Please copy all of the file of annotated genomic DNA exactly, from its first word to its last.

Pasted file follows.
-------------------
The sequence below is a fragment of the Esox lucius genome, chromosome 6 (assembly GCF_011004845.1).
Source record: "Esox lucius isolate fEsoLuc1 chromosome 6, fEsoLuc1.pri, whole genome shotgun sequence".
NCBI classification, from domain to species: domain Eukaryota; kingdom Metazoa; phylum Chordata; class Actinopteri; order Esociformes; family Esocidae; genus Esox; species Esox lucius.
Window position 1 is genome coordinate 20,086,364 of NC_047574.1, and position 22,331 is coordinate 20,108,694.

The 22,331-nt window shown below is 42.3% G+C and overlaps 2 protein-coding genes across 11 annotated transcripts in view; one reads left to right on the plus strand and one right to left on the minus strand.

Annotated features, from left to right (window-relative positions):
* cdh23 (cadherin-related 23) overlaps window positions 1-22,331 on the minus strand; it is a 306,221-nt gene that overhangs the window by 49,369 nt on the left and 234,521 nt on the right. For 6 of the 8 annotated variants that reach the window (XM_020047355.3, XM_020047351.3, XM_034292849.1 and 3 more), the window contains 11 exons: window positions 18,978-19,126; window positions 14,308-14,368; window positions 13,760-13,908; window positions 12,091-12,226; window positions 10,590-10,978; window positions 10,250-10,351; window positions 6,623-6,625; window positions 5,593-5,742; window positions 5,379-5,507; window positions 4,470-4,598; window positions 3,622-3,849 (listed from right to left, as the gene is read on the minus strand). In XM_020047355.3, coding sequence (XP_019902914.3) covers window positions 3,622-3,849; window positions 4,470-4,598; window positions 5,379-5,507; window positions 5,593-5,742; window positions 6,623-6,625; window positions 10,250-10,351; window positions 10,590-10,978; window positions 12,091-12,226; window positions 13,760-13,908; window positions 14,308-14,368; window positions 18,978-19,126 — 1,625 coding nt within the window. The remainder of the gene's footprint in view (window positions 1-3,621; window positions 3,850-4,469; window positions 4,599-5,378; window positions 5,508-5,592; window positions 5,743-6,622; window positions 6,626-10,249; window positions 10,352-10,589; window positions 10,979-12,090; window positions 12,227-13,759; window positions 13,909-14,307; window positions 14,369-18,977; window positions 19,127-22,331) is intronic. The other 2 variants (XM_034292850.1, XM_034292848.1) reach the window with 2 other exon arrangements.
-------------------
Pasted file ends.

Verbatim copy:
The sequence below is a fragment of the Esox lucius genome, chromosome 6 (assembly GCF_011004845.1).
Source record: "Esox lucius isolate fEsoLuc1 chromosome 6, fEsoLuc1.pri, whole genome shotgun sequence".
NCBI classification, from domain to species: domain Eukaryota; kingdom Metazoa; phylum Chordata; class Actinopteri; order Esociformes; family Esocidae; genus Esox; species Esox lucius.
Window position 1 is genome coordinate 20,086,364 of NC_047574.1, and position 22,331 is coordinate 20,108,694.

The 22,331-nt window shown below is 42.3% G+C and overlaps 2 protein-coding genes across 11 annotated transcripts in view; one reads left to right on the plus strand and one right to left on the minus strand.

Annotated features, from left to right (window-relative positions):
* cdh23 (cadherin-related 23) overlaps window positions 1-22,331 on the minus strand; it is a 306,221-nt gene that overhangs the window by 49,369 nt on the left and 234,521 nt on the right. For 6 of the 8 annotated variants that reach the window (XM_020047355.3, XM_020047351.3, XM_034292849.1 and 3 more), the window contains 11 exons: window positions 18,978-19,126; window positions 14,308-14,368; window positions 13,760-13,908; window positions 12,091-12,226; window positions 10,590-10,978; window positions 10,250-10,351; window positions 6,623-6,625; window positions 5,593-5,742; window positions 5,379-5,507; window positions 4,470-4,598; window positions 3,622-3,849 (listed from right to left, as the gene is read on the minus strand). In XM_020047355.3, coding sequence (XP_019902914.3) covers window positions 3,622-3,849; window positions 4,470-4,598; window positions 5,379-5,507; window positions 5,593-5,742; window positions 6,623-6,625; window positions 10,250-10,351; window positions 10,590-10,978; window positions 12,091-12,226; window positions 13,760-13,908; window positions 14,308-14,368; window positions 18,978-19,126 — 1,625 coding nt within the window. The remainder of the gene's footprint in view (window positions 1-3,621; window positions 3,850-4,469; window positions 4,599-5,378; window positions 5,508-5,592; window positions 5,743-6,622; window positions 6,626-10,249; window positions 10,352-10,589; window positions 10,979-12,090; window positions 12,227-13,759; window positions 13,909-14,307; window positions 14,369-18,977; window positions 19,127-22,331) is intronic. The other 2 variants (XM_034292850.1, XM_034292848.1) reach the window with 2 other exon arrangements.